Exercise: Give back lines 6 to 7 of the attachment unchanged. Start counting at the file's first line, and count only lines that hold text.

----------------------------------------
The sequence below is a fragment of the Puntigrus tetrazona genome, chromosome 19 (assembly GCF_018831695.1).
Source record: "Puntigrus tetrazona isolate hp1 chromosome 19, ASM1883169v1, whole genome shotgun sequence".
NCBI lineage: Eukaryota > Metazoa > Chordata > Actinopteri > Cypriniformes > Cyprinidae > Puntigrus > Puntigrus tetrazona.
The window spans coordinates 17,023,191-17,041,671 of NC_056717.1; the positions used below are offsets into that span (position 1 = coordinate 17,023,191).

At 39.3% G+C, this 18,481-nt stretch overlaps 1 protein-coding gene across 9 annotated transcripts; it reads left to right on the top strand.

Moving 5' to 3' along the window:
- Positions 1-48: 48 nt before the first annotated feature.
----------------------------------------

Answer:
Moving 5' to 3' along the window:
- Positions 1-48: 48 nt before the first annotated feature.